Even if you don't think you will ever short a stock, it's still worth paying attention to short interest data. Companies with a high percentage of their float short are particularly important to watch, as the elusive "short squeeze" could make-or break-an investor's year. If you don't believe us, just take a look at the 2013 price movements of Tesla (TSLA), SuperValu (SVU) or Questcor Pharmaceuticals (QCOR) to see examples of this phenomenon.
With that being said, there are also quite a few dividend-paying stocks that have exceptionally high levels of short interest. The names vary across sectors, but if you're counting on any of these companies' income streams as a security blanket, you should know what the shorts have been up to. Let's take a look at four names that are on our radar.
Ebix (EBIX) has the fifth highest short interest among all NYSE, NASDAQ and AMEX-traded stocks. A whopping 54.1% of the insurance software development company's shares were short as of mid-September, a 5% increase from the previous filing two-week period. Earnings growth at Ebix is expected to slow, at least according to analysts on Wall Street, but the main reason the company sports such a high level of shorting activity is due to concerns over its accounting.
Bloomberg reported last year that the company's accounting practices were being "probed" by the SEC, and Goldman Sachs (GS)'s decision earlier this year to drop its $780 million bid to buy Ebix didn't exactly endear the stock to investors. Last month, the outlet also reported that federal investigators were reviewing the company for money laundering.
On Seeking Alpha, the anonymous Copperfield Research published a bearish article questioning the company's tax practices one year before the SEC probe. This year, the anonymous Gotham City Research has accused Ebix of improper financing and material errors in more than one of its SEC filings. Ebix responded to the latter a week ago, calling the blog "misleading and inaccurate," adding that it has confidence in its auditing processes.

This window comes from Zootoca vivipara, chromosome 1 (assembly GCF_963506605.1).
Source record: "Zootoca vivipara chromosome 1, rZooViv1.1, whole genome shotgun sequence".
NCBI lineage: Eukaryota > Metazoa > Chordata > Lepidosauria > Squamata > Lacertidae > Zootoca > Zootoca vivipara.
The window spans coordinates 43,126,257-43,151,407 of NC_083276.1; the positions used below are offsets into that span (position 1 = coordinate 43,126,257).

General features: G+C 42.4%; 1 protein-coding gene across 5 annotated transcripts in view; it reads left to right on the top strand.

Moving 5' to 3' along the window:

Down almost 40% year-to-date, Ebix's dividends haven't had an impact on shareholders' portfolios, but it's worth thinking about what investors could gain by buying Ebix right now. For starters, in Copperfield's original analysis in 2011, it stated that Ebix's fair value with the accounting errors was around $9 a share.
At a forward earnings multiple near 6x and a PEG below 0.3 (the sell-side expects 20% annual EPS growth through 2018), Ebix could be considered cheap even with the aforementioned issues factored in. Wall Street's average price target on the stock is $15 a share, but a price in the $12 range is reasonable assuming earnings growth is a bit overstated.
Regardless of what your price target is on Ebix at the moment, the point is that unless you think the federal government will force the company to shut its doors, it wouldn't be a bad idea to consider this name. Almost all of the legal worries are already factored into the stock's price, and even a bit of growth over the next few years would theoretically give shareholders double-digit upside.
And it's not like everyone is staying away from Ebix either; you wouldn't be the ultimate contrarian if you did decide to buy. Of the hedge funds we track at Insider Monkey, Cliff Asness, Matthew Halbower and Robert Emil Zoellner are all managers who established positions last quarter, and D.E. Shaw even holds a relatively large position. It's worth it to track hedge funds, so this data is significant.
With regard to Ebix's historical dividend yield, it is useful to note that the company has skipped its last two quarterly dividend payments. Dividend payments had, however, increased each year since 2011, from $0.04 per share in Q4 2011 to $0.075 in the first quarter of this year, and if the company can put its legal woes behind it, don't discount the possibility of a reinstatement by the end of the year. When it did issue dividends earlier this year, it did so at a meager payout ratio of 5.5%, so under normal business conditions, the income picture is very attractive.
Moving on to a lighter topic, Western Refining (WNR) is another dividend-payer with more than 35% of its float held by short-sellers. Shares of the oil refiner and marketer have subsequently fallen almost 16% in the last six months on the back of a general decline in earnings-second quarter EPS was down over 30% year-over-year-and the evaporating WTI-Brent spread. As the Motley Fool points out, shorts probably dislike this stock because Western is: a) over reliant on "one refinery that accounts for 85% of production," and b) unable to switch refining operations to oil that's cheaper than WTI.